Tag Archives: kingdon mine

Tales from the Mines —Kingdon Mine Part 3

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Tales from the Mines —Kingdon Mine Part 3
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The Ottawa Journal
Ottawa, Ontario, Canada
29 Jan 1949, Sat  •  Page 19

Tales from the Mines —Kingdon Mine Part 2

Kingdon Mine Led Galetta Area from a Boomtown to a Ghost Town

Lost Mines — Clyde Forks Mine

When History Comes to You–A Visit from Middleville

Clyde forks Mine- Dualsport

Deed of Mines? Linda’s Mailbag — Amy De Ridder

Gold Mines and Disappearances

Is there Still Gold on Wellesley Island ?

Did Anyone Find the Lost Barrel of Silver Coins That Lies at the Bottom of the Rideau Canal?

What Happened to the Gold on the Ramsay 7th line?

Gold in Dem Dar Hills of Lanark

So What Happened to the Marble at the Tatlock Mine?

My Daddy was a Miner — was Yours?

The Mysterious Tatlock Mine

The Early Days of Working in the Ramsay Mine — Going Down Down Down

Looking for the Artist of this Carleton Place Painting-The Lime Kiln

A Giant’s Kettle in the Middle of Lanark County

Where Were the Miracle Salt Springs in Pakenham? I Love a Challenge!

Gold Mines and Disappearances

Carleton Place Then and Now–Bridge Street Series–Volume 16– Newman’s Ha

You Can Explore This Haunted Ghost Town For A Creepy Adventure In Ontario

Are you brave enough to visit after dark?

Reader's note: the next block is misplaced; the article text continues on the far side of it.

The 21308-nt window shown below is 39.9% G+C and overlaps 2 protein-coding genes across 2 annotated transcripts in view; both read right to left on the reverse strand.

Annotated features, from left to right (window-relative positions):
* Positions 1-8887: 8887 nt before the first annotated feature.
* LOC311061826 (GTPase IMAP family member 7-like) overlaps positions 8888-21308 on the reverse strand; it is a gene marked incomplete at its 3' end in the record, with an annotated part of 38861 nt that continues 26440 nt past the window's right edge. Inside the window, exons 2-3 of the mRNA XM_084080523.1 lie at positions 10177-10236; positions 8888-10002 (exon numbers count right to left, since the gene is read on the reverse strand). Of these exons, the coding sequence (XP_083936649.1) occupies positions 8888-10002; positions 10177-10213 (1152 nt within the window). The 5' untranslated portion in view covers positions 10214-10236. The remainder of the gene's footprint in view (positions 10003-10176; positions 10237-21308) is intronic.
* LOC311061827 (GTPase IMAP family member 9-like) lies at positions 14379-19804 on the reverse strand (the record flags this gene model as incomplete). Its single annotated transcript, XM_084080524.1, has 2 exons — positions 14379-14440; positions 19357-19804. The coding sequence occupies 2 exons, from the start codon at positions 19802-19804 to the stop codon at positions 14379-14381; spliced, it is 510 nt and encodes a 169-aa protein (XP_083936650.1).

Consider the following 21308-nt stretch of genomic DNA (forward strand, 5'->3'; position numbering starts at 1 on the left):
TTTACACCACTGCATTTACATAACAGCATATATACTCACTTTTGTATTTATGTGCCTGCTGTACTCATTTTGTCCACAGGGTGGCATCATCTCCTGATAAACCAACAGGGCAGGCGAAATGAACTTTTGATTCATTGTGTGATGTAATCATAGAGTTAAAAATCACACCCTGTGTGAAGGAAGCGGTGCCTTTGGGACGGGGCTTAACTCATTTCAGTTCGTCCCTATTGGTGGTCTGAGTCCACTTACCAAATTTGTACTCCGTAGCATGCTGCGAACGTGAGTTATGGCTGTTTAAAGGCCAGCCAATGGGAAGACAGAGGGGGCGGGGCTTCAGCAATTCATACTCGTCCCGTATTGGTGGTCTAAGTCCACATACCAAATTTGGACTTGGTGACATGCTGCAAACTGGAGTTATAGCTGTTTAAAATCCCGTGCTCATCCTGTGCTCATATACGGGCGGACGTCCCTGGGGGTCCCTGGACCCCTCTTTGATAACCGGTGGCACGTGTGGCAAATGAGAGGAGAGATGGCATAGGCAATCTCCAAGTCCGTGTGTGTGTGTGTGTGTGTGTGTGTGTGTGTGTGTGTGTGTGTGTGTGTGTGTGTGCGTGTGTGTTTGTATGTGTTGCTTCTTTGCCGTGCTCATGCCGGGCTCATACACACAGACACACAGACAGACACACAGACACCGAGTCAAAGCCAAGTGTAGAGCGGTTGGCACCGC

Tales from the Mines —Kingdon Mine Part 2

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Tales from the Mines —Kingdon Mine Part 2

SHARON ROBB,

I would love to see an article on this village where my grandparents lived in the 30’s. It is near Fitzroy Harbour. My grandfather Walter Bootland was a mine superintendent or supervisor for the mill there. He left there to work in the gold fields in Noranda but died of leukaemia shortly after, likely a result of lead exposure at Kingdon. Thank you!

Regards Sharon Malone

Here was the first one I wrote.. Kingdon Mine Led Galetta Area from a Boomtown to a Ghost Town now part 2

Old Barn, Kingdom Mines, Ont. – Cube Projects
Old Barn, Kingdom Mines, Ont.$1,500.00 CAD*· In stock·Brand: Cube Projects
R. W. Burton 1971 oil on panel 10 X 13 in. Provenance: Directly from the artist’s studio, owned by Monette family of Ottawa. Ralph Wallace Burton
Map of Kingdon Mine Rd, Ottawa, ON

Less than 40 miles from Canada’s capital city there are 2,000 acres of undeveloped bushlands with some four miles- of waterfront. In that triangle of land bounded by the Ottawa, and Mississippi Rivers, and what is commonly known as the Mississippi Snye. I had no idea what that meant so looked it up. The Snye originates as a branch of the Mississippi River, which enters the Ottawa River at Marshall Bay, upstream of Morris Island

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The Ottawa Citizen
Ottawa, Ontario, Canada
26 Jul 1922, Wed  •  Page 4

During the years of 1914 to 1930, Kingdon Mining and Smelting Company was among the greatest producers of lead in Canada. In those years the village of Kingdon Mine boasted some 40 homes, a school, community hall, arena, and produced some of the finest baseball and hockey teams in the district.

Tom Lauzon’s General Store was the focal point for evening gatherings when the sports program was not in full swing. It was a “boom” town and remained so until 1931 when the bottom fell out. The inhabitants moved out; some to the northern mining camps; some to the village of Galetta; and others to the industrial town of Arnprior eight miles away.